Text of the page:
Begin stapling. I like pull the tolex flat as I staple, moving inch by inch, so that I know it’s flat, smooth, and even. Again, be sure that your staples won’t be visible after the front panel has been inserted into the prototype box.
You may need to spray a little more adhesive on the edges if you didn’t work quick enough. No big deal. Be careful to over spraying adhesive on the tolex you’ve already laid out though. If you do get adhesive on it, use GooGone or some other similar adhesive remover to clean it up.
I prefer to staple up until about 2” from the corner, then move onto the next side, staple up to about 2” from the corner, and so on, until all four sides have been stapled. Afterwards, I focus on getting the corners folded in and stapled. (Figure 31)
The corners will be tricky at first. You’ll need your craftsman’s knife here. Figure out a pattern or look that you are comfortable with. Personally, I prefer to do a single fold in the corners, rather than having it “pucker” with a couple smaller folds. To get the fold correct, you’ll need to cut the tolex in the inside corner. This allows you to fold over one edge and get a nice, finished looking seam.
Be careful with the craftsman’s knife. Cut into the box, not your flesh.(Figure 31)
You can “tighten” your corner seams by using a flathead screwdriver and tucking in the seam as you fold each one in. (Figure 32)
The next step is to paint the front-facing side of the front panel with black spray paint. You could also paint the whole thing (e.g., front and back surfaces) too. The reason for this is that the tolex will not cover the inside edges (i.e., where the tablet shows through) when wrapped around this panel. The roundover prevents it from lining up seam to seam. The black spray paint hides these small gaps quite well. You could also consider tucking in scraps of tolex into these areas too. Many musical instrument amplifier manufacturers do this in corners that are otherwise hard to address. (Figure 33)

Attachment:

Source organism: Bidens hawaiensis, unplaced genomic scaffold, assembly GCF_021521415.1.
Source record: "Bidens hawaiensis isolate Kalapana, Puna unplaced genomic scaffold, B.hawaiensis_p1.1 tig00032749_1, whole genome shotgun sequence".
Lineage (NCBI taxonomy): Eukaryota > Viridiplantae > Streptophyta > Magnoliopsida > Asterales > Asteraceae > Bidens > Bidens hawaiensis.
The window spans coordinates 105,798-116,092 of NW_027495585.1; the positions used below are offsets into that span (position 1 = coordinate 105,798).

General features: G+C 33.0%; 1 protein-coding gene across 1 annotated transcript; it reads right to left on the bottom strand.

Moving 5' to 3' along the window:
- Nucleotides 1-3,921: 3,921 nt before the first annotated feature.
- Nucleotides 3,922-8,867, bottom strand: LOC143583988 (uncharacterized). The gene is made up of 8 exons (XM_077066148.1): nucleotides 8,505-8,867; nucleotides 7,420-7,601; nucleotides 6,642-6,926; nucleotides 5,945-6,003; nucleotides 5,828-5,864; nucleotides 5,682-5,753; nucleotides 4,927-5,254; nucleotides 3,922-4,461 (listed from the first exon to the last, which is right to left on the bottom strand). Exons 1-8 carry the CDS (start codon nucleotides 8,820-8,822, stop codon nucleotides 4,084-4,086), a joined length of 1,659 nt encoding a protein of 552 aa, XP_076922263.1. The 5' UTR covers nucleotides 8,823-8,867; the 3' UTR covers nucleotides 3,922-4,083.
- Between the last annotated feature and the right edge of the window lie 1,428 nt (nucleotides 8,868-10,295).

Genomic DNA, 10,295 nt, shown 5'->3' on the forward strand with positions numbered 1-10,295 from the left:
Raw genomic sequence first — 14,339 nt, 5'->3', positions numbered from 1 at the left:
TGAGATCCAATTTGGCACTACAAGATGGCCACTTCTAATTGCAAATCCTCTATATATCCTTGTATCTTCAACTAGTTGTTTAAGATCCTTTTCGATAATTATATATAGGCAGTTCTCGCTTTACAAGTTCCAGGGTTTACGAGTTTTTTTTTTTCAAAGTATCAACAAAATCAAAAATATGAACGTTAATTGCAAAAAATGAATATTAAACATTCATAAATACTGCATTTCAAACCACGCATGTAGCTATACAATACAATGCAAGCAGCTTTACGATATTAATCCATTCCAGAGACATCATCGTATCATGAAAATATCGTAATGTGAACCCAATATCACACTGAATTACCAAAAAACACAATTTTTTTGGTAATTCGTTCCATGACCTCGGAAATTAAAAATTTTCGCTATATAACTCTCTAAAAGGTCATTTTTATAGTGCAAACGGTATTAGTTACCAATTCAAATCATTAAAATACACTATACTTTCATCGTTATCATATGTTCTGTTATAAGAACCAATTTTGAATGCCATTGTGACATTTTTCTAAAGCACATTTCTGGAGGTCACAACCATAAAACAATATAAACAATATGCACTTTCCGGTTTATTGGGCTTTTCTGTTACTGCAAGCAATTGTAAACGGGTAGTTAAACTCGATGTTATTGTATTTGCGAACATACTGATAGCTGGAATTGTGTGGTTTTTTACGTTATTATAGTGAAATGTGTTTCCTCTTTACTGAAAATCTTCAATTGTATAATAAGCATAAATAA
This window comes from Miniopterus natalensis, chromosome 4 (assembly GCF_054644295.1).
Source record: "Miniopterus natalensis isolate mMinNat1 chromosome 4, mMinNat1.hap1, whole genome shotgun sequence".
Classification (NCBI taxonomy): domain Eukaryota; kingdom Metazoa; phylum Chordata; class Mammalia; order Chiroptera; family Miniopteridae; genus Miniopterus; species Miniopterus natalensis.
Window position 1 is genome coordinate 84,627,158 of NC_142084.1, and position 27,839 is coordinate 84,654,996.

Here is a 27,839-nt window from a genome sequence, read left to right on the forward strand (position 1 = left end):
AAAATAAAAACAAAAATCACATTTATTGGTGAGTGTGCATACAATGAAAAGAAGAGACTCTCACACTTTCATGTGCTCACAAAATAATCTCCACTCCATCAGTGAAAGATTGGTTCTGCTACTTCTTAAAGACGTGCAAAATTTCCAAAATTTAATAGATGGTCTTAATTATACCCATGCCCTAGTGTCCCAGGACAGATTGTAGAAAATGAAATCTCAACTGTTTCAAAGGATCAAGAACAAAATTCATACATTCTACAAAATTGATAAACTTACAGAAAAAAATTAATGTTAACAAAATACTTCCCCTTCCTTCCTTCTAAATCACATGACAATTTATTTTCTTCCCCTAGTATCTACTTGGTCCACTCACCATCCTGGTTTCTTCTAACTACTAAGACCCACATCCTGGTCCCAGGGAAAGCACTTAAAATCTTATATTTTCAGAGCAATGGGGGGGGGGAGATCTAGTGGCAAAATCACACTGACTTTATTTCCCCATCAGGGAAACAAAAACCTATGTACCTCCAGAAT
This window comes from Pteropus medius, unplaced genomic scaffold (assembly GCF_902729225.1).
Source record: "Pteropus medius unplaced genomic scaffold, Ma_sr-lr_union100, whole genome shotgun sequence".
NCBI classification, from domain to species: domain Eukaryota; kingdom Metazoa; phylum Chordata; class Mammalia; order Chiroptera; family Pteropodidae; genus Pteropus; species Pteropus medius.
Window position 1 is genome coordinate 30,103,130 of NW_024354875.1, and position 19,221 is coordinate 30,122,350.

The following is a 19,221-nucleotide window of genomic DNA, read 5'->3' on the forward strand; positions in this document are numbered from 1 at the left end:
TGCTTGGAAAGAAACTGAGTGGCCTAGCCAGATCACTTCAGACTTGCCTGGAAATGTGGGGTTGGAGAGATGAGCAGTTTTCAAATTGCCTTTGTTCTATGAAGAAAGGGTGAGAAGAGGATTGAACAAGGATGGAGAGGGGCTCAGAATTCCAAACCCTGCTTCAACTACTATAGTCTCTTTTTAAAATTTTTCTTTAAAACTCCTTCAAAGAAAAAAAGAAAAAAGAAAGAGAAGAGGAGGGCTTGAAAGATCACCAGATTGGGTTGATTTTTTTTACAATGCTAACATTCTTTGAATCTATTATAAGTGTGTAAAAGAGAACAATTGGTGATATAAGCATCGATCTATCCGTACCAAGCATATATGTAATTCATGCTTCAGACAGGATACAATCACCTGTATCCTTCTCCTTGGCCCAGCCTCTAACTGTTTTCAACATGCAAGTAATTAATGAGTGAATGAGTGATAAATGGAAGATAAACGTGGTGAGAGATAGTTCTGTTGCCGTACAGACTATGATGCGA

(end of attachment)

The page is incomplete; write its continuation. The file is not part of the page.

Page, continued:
Next, glue, wrap, and staple along the front panel’s outer perimeter. Remember, it doesn’t have to be pretty on the back side of the front panel. Nobody will ever see it (unless you write a blog post about it — then a lot of people will see it). Then, cut out your screen opening and staple that back as well. Don’t cut out the opening too close to the edges either — like your perimeters, you need to account for your roundover and stapling the tolex down as well.
*Note: you need to do the same for the back panel too. That’s not shown here, but it’s the same process as the front panel (minus the cutout in the middle). I like to install a “pull” tab on it, so that I can un-velcro it from the prototype box, when needed. (Figure 34)
Phase 7: Final Steps
One of the final steps is wrapping the 1×2”s on the inside of the prototyping box with (non-stretch) velcro. Staple it down securely. From past experience, you need to wrap the velcro around the back edge of the 1×2”, not just the front of it. Otherwise, it will come up over time. I like to use the soft, “loop” side of the velcro for this part.
Then, staple down velcro strips (i.e., “hook side”) to the back of the front panel in the spots where it will meet up with the other velcro strips you installed a moment ago. The goal is to have the front panel (i.e., with the tablet) velcro to the inside mounts. This way, it won’t move around as users interact with your prototypes. (Figure 35)
There you have it. Your prototype box is now complete and ready for testing. If you install additional velcro on the back-side of your front panel (i.e., on all four sides), you can also rotate your prototype screen from landscape (shown above) to portrait. Additionally, you could make a couple different sized front panels to accommodate for different sized tablets. If you plan to do this — and I highly suggest you do! — remember to purchase additional plywood and tolex as well.
As a final note: consider adding in some rubber “feet” to the bottom of your prototype. You can find rubber feet on Amazon and eBay. They simply screw in, or adhere to the prototype box’s bottom four corners. You can also add a handle to the top of the box as well to make it easier to carry around. (Figure 36)